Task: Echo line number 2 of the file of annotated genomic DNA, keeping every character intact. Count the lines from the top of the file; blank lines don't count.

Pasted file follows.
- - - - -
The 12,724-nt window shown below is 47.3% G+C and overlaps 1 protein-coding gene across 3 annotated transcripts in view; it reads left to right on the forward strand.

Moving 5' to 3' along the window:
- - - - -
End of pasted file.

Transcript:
Moving 5' to 3' along the window: